Section I. Introduction
Dr. Vigil-Haye’s problem is the lack of hardware to demonstrate networking architectures. Dr.
Vigil-Hayes desired the creation of a modular wireless testbed that can be used to represent
different and unique network architectures for her teachings. Each device would allow for an
array of antennas that could connect the different devices throughout the mesh network. These
are inherently modular due to their ability to adjust the usage of different types of antennas
which can be removed or replaced at any time during the demonstration. The main goal of this
project has been to not only implement the technologies desired, but to make the device both
easy to use and to understand. This is primarily because of its educational nature and
complicated subject material.
This user manual is intended to increase the ease of use for this device. Throughout this manual
various aspects of use will be covered. As mentioned in the previous table of contents, these
aspects include installation, configuration and use, maintenance, and troubleshooting. These
sections are provided in hopes to resolve any issues which may arise through the duration of the
device’s lifespan of use.
At the end of this manual is an appendix which includes all necessary data and documented
information needed to rebuild the device successfully. This appendix contains figures used
throughout this manual, documented data sheets applicable to the device, and links to modules
Section II. Installation
All included antennas and hardware comes pre-installed. Specifications on removal and
reinstallation of these parts will be covered in the maintenance section of this manual (see page
8). All ports on the Raspberry Pi 3B+ are exposed through openings in the protective casing,
including four USB ports, ethernet and HDMI ports, 3.5mm auxiliary jack, and Mirco-SD card
slot for data storage.
To allow for portability, the built in power source utilizes a short USB to Micro-USB cable. For
portable use, if not plugged in, this cable is to be plugged into the Raspberry Pi’s Micro-USB
power input and the USB port directly below it (Figure 1). This cable can be easily removed for
non-portable or laptop computer use with the Raspberry Pi’s Micro-USB port (Figure 2).
To power on the Raspberry Pi while portable, the integrated power source has a power switch
directly below the Micro-SD slot. When in the ON position, the integrated power source will
display a green LED on the same side of the switch. Consequently, the Raspberry Pi will display
power with a red LED and usage with a green LED through a hole on the same side of the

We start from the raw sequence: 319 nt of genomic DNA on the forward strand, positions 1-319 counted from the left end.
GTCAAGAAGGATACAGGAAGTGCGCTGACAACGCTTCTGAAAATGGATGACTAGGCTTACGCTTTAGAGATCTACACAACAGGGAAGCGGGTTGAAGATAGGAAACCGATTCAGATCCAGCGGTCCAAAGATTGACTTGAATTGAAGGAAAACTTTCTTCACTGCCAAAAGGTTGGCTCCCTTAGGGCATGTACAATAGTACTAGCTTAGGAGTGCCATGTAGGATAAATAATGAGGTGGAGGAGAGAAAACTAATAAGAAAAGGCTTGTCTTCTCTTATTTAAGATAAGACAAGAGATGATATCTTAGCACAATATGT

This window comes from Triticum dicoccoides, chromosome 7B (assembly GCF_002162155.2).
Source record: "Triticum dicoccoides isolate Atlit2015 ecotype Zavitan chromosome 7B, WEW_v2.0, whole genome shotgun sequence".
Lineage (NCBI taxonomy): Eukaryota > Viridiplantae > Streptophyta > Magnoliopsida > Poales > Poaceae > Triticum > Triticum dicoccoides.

protective case. On the OFF side of the switch, through a different hole on the same side in the
protective case, the integrated power source displays the level of charge stored within the battery
through four green LEDs, the furthest of which indicates near full charge. Figure 3 displays all
LEDs in operation as well as the power source switch.
The FM antenna module has two ports; one for speaker output, one for antenna input. The
antenna input is closest to the Raspberry Pi’s USB ports. If not plugged in, the antenna’s 3.5mm
plug is inserted into the port on the module (Figure 4). The LoRa antenna module can be plugged
utilizes a USB plug and can be plugged into the Raspberry Pi’s USB ports.
Our device were run from a lightweight version of Linux, Raspbian which was installed easily
through NOOBS. The following programs and resources are necessary for the operation of the
Wireless Modular Testbed as we have laid out in previous sections:
● Pip3 for Python
○ Xbee (for Zigbee applications)
● Wireless Modular Testbed Github code
To install Pip3 along with the rest of the code in Appendix B. Once this is installed the modules
listed will be required to access the correct Python libraries. Once Pip is installed you can install
module from the terminal using:
sudo pip3 install Once all the modules are installed you will want to download the files from the github linked below or from the terminal with: git clone https://github.com/jg2562/WirelessModularTestbed.git Further documentation available here. See Section III for Configuration and Use as well as how to run initial programs.
Section III. Configuration and Use
All hardware come preconfigured for the Testbed and its intended uses, no user action is required
for Raspberry Pi setup outside of power and software. See Appendix B for more information
about the specific hardware used in the project.
Once the software has been installed any program can be used in tandem with the network
program. To run the network from the terminal first navigate to the root folder of
WirelessModularTestbed and run:
Once the network is running different antenna types will be specified in the program and
parameters will be through the network to the antenna files. Examples of how to run different
servers and clients with wifi and bluetooth antennas are under:
For further documentation see the github website:
Section IV. Maintenance
For hardware maintenance on the Testbed, the protective casing must be removed. In each corner
of the case is a bolt and nut retaining combination. Remove these screws to allow the top cover
of the protective case to be removed. Before the Testbed may be removed from the protective
casing, the Micro-SD card must be removed from the slot on the Raspberry Pi as well as the